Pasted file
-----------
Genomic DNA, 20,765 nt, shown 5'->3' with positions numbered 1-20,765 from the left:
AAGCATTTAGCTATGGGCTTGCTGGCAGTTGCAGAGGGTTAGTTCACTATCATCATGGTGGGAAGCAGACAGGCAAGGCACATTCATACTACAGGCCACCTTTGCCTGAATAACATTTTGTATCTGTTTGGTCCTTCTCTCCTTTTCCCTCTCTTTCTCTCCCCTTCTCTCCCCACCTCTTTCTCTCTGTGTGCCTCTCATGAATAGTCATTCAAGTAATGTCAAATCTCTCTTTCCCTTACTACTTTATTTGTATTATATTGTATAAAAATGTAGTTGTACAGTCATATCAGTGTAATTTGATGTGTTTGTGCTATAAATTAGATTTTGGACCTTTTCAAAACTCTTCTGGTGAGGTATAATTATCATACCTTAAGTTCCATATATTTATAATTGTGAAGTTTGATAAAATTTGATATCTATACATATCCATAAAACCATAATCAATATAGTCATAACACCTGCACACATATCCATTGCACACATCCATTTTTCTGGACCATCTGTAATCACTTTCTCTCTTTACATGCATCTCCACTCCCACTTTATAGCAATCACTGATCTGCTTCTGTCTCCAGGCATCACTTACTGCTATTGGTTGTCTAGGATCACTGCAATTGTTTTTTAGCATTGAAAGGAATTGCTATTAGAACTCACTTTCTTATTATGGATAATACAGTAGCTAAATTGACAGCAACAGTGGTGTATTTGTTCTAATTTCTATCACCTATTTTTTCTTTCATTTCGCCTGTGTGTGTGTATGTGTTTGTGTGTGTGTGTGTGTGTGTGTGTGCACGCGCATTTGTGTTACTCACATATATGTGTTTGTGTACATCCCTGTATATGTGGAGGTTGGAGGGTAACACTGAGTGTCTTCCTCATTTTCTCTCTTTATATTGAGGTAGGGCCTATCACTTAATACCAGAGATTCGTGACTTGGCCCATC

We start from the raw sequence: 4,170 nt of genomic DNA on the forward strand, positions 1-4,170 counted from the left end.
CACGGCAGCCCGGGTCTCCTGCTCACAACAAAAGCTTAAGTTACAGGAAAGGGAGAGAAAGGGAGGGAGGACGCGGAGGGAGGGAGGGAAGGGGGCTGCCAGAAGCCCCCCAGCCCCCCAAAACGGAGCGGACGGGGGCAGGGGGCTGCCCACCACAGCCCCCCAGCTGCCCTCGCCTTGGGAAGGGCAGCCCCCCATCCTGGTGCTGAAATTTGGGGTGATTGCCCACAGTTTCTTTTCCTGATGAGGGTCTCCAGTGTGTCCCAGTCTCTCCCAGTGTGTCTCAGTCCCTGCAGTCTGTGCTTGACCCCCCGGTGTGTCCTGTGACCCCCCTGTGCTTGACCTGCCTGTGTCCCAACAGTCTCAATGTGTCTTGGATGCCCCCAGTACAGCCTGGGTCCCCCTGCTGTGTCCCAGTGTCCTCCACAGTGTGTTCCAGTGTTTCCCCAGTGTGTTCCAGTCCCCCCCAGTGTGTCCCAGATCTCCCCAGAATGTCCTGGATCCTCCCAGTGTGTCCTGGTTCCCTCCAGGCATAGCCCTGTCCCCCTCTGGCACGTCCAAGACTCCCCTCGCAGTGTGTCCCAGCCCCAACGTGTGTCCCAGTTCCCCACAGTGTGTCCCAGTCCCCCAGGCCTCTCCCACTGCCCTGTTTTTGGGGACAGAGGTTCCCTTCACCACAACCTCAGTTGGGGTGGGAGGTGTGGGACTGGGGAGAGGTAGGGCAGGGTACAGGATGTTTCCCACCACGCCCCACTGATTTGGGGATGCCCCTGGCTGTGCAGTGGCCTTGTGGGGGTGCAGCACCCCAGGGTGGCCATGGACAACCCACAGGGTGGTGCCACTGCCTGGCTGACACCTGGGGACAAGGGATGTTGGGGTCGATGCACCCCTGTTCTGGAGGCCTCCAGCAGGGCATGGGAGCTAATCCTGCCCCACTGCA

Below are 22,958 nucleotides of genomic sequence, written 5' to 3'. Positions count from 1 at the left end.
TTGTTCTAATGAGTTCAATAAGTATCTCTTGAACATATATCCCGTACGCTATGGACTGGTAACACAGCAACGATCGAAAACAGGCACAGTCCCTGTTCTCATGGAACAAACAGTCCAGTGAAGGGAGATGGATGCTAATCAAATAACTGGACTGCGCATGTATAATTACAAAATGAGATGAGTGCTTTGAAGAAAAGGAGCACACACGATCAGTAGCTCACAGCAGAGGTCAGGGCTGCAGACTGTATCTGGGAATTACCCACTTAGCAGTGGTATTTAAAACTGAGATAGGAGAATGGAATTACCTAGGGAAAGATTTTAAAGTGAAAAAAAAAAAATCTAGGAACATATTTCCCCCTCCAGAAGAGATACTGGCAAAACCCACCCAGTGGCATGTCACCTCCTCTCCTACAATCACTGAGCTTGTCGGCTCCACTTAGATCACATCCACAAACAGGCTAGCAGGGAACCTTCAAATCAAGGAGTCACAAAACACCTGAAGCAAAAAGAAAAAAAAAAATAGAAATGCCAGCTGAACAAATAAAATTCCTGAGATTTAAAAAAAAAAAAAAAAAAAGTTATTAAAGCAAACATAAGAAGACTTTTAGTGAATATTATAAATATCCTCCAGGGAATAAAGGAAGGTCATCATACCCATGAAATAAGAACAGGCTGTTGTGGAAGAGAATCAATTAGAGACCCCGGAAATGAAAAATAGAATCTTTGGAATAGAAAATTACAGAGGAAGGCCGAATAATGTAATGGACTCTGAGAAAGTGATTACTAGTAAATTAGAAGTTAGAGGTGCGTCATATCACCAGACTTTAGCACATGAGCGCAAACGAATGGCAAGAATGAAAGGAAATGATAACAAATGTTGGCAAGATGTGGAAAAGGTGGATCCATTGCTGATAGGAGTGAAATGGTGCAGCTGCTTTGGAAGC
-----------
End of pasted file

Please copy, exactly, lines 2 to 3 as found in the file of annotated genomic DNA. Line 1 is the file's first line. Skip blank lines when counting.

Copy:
AAGCATTTAGCTATGGGCTTGCTGGCAGTTGCAGAGGGTTAGTTCACTATCATCATGGTGGGAAGCAGACAGGCAAGGCACATTCATACTACAGGCCACCTTTGCCTGAATAACATTTTGTATCTGTTTGGTCCTTCTCTCCTTTTCCCTCTCTTTCTCTCCCCTTCTCTCCCCACCTCTTTCTCTCTGTGTGCCTCTCATGAATAGTCATTCAAGTAATGTCAAATCTCTCTTTCCCTTACTACTTTATTTGTATTATATTGTATAAAAATGTAGTTGTACAGTCATATCAGTGTAATTTGATGTGTTTGTGCTATAAATTAGATTTTGGACCTTTTCAAAACTCTTCTGGTGAGGTATAATTATCATACCTTAAGTTCCATATATTTATAATTGTGAAGTTTGATAAAATTTGATATCTATACATATCCATAAAACCATAATCAATATAGTCATAACACCTGCACACATATCCATTGCACACATCCATTTTTCTGGACCATCTGTAATCACTTTCTCTCTTTACATGCATCTCCACTCCCACTTTATAGCAATCACTGATCTGCTTCTGTCTCCAGGCATCACTTACTGCTATTGGTTGTCTAGGATCACTGCAATTGTTTTTTAGCATTGAAAGGAATTGCTATTAGAACTCACTTTCTTATTATGGATAATACAGTAGCTAAATTGACAGCAACAGTGGTGTATTTGTTCTAATTTCTATCACCTATTTTTTCTTTCATTTCGCCTGTGTGTGTGTATGTGTTTGTGTGTGTGTGTGTGTGTGTGTGTGCACGCGCATTTGTGTTACTCACATATATGTGTTTGTGTACATCCCTGTATATGTGGAGGTTGGAGGGTAACACTGAGTGTCTTCCTCATTTTCTCTCTTTATATTGAGGTAGGGCCTATCACTTAATACCAGAGATTCGTGACTTGGCCCATC

We start from the raw sequence: 4,170 nt of genomic DNA on the forward strand, positions 1-4,170 counted from the left end.